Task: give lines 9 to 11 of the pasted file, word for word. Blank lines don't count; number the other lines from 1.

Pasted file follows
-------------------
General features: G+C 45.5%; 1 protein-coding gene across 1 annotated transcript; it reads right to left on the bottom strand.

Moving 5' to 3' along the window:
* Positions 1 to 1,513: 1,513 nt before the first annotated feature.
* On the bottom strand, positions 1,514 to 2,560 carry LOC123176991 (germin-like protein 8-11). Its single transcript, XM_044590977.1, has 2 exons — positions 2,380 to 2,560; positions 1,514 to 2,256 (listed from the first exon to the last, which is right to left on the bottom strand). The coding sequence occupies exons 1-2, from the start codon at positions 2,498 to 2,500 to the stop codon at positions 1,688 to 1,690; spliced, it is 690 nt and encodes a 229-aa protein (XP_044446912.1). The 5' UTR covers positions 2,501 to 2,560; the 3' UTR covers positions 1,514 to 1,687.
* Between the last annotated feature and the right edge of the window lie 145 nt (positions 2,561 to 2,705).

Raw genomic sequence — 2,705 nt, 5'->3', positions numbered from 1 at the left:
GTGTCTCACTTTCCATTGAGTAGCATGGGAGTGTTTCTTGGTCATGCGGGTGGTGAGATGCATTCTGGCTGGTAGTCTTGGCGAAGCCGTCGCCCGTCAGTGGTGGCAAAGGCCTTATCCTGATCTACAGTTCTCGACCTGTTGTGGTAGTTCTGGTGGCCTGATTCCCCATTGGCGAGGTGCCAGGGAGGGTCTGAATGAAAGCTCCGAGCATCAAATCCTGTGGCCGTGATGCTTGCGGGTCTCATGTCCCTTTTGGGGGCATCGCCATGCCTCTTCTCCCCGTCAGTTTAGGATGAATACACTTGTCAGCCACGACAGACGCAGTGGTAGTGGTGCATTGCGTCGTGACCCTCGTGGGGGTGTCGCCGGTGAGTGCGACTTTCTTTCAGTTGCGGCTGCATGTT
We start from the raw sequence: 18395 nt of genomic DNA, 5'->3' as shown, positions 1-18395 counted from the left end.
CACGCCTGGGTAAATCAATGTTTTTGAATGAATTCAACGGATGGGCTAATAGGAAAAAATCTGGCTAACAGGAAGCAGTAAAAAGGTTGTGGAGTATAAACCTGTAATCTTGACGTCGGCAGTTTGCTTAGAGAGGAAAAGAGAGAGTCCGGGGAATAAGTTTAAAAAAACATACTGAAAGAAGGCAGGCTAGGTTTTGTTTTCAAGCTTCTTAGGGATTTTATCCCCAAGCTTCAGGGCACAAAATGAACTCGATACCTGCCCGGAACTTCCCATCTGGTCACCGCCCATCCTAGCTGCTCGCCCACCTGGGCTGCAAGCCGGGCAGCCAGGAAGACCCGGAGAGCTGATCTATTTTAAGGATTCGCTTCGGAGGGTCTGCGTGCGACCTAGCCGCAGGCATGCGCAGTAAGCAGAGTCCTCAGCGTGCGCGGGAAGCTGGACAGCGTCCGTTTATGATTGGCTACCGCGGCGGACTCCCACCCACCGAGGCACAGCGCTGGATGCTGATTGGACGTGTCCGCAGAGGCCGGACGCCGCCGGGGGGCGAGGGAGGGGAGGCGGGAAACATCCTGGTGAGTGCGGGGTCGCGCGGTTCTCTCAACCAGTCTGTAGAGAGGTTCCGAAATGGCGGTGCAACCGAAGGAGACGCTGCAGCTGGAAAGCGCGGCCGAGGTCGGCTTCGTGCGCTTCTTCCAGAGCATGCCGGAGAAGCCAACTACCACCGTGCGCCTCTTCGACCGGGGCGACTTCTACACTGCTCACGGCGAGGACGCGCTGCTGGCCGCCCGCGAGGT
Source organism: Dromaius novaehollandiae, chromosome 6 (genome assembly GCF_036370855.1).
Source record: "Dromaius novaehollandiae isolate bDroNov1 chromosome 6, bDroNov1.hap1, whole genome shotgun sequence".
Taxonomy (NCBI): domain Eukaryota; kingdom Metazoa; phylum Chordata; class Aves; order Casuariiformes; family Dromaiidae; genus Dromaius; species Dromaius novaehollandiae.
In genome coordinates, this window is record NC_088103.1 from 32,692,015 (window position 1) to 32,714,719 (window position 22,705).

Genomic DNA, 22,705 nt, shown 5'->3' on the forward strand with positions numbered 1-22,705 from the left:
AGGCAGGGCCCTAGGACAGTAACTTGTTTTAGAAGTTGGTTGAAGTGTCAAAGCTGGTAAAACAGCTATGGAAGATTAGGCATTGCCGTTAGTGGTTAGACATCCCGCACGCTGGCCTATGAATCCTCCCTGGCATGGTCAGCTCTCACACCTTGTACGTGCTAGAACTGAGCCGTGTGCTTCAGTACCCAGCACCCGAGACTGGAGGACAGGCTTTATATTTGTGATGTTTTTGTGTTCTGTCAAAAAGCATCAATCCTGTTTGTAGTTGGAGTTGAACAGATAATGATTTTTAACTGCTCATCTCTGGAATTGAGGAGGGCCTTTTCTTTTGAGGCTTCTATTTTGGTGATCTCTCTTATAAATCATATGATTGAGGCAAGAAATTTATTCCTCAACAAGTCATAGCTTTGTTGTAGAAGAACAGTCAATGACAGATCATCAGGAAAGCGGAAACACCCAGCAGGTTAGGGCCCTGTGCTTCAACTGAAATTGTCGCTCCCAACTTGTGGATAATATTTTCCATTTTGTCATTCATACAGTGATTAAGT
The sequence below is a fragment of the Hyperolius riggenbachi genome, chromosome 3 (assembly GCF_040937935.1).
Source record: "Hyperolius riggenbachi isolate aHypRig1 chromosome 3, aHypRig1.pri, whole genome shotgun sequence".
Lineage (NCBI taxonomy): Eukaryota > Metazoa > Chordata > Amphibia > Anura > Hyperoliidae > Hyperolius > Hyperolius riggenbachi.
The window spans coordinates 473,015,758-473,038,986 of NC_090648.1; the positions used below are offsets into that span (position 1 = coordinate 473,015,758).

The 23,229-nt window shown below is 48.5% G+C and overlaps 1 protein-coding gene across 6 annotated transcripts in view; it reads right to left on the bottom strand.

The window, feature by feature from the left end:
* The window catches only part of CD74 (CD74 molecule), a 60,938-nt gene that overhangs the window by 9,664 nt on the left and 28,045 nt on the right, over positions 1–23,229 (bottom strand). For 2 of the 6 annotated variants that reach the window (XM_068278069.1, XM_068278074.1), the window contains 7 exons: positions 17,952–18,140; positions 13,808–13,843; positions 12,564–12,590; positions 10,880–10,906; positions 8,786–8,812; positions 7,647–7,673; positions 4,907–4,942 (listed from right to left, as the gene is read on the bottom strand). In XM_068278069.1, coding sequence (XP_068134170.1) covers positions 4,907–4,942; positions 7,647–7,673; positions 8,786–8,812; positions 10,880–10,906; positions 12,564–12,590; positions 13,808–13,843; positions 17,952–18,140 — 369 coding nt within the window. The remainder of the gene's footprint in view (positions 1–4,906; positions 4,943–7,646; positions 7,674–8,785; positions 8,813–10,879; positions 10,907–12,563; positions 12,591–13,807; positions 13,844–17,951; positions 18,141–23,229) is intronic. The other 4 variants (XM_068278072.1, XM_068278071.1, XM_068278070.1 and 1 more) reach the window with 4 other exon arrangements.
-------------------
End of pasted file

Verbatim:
CACGCCTGGGTAAATCAATGTTTTTGAATGAATTCAACGGATGGGCTAATAGGAAAAAATCTGGCTAACAGGAAGCAGTAAAAAGGTTGTGGAGTATAAACCTGTAATCTTGACGTCGGCAGTTTGCTTAGAGAGGAAAAGAGAGAGTCCGGGGAATAAGTTTAAAAAAACATACTGAAAGAAGGCAGGCTAGGTTTTGTTTTCAAGCTTCTTAGGGATTTTATCCCCAAGCTTCAGGGCACAAAATGAACTCGATACCTGCCCGGAACTTCCCATCTGGTCACCGCCCATCCTAGCTGCTCGCCCACCTGGGCTGCAAGCCGGGCAGCCAGGAAGACCCGGAGAGCTGATCTATTTTAAGGATTCGCTTCGGAGGGTCTGCGTGCGACCTAGCCGCAGGCATGCGCAGTAAGCAGAGTCCTCAGCGTGCGCGGGAAGCTGGACAGCGTCCGTTTATGATTGGCTACCGCGGCGGACTCCCACCCACCGAGGCACAGCGCTGGATGCTGATTGGACGTGTCCGCAGAGGCCGGACGCCGCCGGGGGGCGAGGGAGGGGAGGCGGGAAACATCCTGGTGAGTGCGGGGTCGCGCGGTTCTCTCAACCAGTCTGTAGAGAGGTTCCGAAATGGCGGTGCAACCGAAGGAGACGCTGCAGCTGGAAAGCGCGGCCGAGGTCGGCTTCGTGCGCTTCTTCCAGAGCATGCCGGAGAAGCCAACTACCACCGTGCGCCTCTTCGACCGGGGCGACTTCTACACTGCTCACGGCGAGGACGCGCTGCTGGCCGCCCGCGAGGT
Source organism: Dromaius novaehollandiae, chromosome 6 (genome assembly GCF_036370855.1).
Source record: "Dromaius novaehollandiae isolate bDroNov1 chromosome 6, bDroNov1.hap1, whole genome shotgun sequence".